SMART MULTICROSSBAR ROUTER DESIGN IN NOC

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This paper gives the innovative idea of designing a router using multicrossbar switch in Network on
Chip(NoC) . In Network-on-Chip architectures the input buffer can consume a large portion of the total
power. Eliminating all input buffer would result in increased power consumption at high load, while
reducing the size of input buffer degrades the performance. In this paper we have proposed a muticrossbar
router design using elastic buffer by combining the advantage of both buffered and buffer less network. In
the proposed design Power Delay Product is reduced by around 37 .91% as compared to baseline router

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SMART MULTICROSSBAR ROUTER DESIGN IN NOC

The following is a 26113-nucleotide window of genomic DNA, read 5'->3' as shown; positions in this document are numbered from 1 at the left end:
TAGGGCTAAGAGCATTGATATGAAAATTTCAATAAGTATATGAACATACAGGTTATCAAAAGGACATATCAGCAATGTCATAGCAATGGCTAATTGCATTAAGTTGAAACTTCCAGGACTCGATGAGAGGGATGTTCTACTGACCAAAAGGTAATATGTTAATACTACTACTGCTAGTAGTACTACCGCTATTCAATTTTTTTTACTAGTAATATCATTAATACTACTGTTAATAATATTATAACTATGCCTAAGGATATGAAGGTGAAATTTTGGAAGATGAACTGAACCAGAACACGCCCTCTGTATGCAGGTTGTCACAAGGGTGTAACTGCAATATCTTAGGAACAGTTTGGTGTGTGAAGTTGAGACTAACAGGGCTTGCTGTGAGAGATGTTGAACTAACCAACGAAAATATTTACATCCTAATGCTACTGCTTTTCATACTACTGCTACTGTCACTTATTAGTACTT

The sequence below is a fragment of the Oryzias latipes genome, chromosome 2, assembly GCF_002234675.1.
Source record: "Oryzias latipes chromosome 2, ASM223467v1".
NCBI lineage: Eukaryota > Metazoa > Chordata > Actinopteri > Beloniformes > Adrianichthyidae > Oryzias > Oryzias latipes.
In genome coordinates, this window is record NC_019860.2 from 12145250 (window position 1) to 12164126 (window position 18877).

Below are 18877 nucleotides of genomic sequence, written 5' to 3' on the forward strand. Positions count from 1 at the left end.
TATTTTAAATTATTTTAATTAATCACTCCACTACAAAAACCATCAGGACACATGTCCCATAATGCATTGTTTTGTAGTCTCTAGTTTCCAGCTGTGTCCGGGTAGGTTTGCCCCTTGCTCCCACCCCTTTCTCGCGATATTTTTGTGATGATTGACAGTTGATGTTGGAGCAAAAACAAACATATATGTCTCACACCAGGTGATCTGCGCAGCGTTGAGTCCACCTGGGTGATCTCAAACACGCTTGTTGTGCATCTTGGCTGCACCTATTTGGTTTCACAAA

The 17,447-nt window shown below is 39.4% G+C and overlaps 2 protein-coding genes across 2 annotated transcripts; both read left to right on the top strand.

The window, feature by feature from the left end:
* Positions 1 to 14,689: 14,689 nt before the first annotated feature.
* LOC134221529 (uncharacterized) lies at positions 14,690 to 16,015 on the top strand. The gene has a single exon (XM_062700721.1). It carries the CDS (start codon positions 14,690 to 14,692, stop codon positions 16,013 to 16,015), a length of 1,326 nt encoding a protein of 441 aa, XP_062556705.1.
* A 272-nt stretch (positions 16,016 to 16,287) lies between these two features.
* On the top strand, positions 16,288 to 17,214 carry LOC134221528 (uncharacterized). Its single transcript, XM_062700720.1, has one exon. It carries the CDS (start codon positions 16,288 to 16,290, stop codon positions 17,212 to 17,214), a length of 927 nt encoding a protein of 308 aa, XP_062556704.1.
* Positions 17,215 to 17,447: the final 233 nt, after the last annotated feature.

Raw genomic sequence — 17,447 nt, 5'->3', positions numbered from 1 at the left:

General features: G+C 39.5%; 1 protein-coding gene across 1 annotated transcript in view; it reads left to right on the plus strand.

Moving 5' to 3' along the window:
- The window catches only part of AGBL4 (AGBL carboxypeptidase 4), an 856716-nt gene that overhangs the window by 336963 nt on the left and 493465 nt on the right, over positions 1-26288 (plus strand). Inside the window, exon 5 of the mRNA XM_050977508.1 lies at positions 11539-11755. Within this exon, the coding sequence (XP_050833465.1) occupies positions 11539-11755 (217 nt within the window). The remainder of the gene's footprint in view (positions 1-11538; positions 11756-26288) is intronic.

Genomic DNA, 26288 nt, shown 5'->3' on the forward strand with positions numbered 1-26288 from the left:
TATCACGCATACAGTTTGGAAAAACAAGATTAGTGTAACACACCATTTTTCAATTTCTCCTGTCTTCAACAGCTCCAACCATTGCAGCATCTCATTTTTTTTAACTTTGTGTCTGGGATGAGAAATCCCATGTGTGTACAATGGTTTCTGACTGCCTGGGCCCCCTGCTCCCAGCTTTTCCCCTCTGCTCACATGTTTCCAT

1. 1. International Journal of VLSI design & Communication Systems (VLSICS) Vol.4, No.2, April 2013DOI : 10.5121/vlsic.2013.4207 75SMART MULTICROSSBAR ROUTER DESIGN IN NOCBhavana Prakash Shrivastava1and Kavita Khare21Department of Electronics and Communication Engineering, Maulana Azad NationalInstitute of Technology, Bhopal, Indiasonibhavana1@gmail.com2Department of Electronics and Communication Engineering, Maulana Azad NationalInstitute Of Technology, Bhopal, Indiakavita_khare1@yahoo.co.inABSTRACTThis paper gives the innovative idea of designing a router using multicrossbar switch in Network onChip(NoC) . In Network-on-Chip architectures the input buffer can consume a large portion of the totalpower. Eliminating all input buffer would result in increased power consumption at high load, whilereducing the size of input buffer degrades the performance. In this paper we have proposed a muticrossbarrouter design using elastic buffer by combining the advantage of both buffered and buffer less network. Inthe proposed design Power Delay Product is reduced by around 37 .91% as compared to baseline router.KEYWORDSNetwork on chip, Virtual Channel, Virtual Allocator, Elastic Buffer, Power Delay Product (PDP).1. INTRODUCTIONAs the technology increases in order to improve the performance of future multi-cores theresearcher reduce the wire delay[1] .Insertion of buffer reduce wire delay as a result powerconsumption increases. In order to solve these wire delay and scalability issues, researcherssuggested the use of a packet based communication network which is known as Network-on-Chip(NoC)[2,3]. One of the major research challenges currently faced by NoC designers is that ofpower dissipation, Power is dissipated by the NoCs in communicating data across the links aswell as in the storage and switching functions within the routers [4,5]. Researchers have shownthat almost 46% of the router power was consumed by the input buffers. Here elastic buffer (EB)flow control utilizes existing pipeline flip-flops in the channels to implement distributed FIFOs,eliminating the need for input buffers at the routers[6]. In the proposed design the in place ofsingle crossbar ,muticrossbar switch is used. The multi-crossbar configuration provides the lowerarea due to split crossbars, reduces delay due to shorter path lengths and higher throughput due toselective merging of different output ports.Here performance is evaluated on the basis of powerand delay product.2. RELATED WORKDifferent techniques have been proposed to reduce or eliminate the size of input buffers. InitiallyiDEAL, a low-power area-efficient NoC ia achive by reducing the number of buffers within therouter[9]. Other designs targeting power saving with router design have different approaches. Adynamic buffering resources allocation design named ViChaR (Virtual Channel Regulator)focuses on efficiently allocating buffers to all virtual channels, by deploying a unified bufferingunit instead of a series of separated buffers, and minimizing the required size[10]. Anotherapproach utilizing channel buffering is the Elastic Channel Buffers (ECB), which replaces therepeaters with flip-flops, and eliminates the router buffers altogether [6]. Other bufferless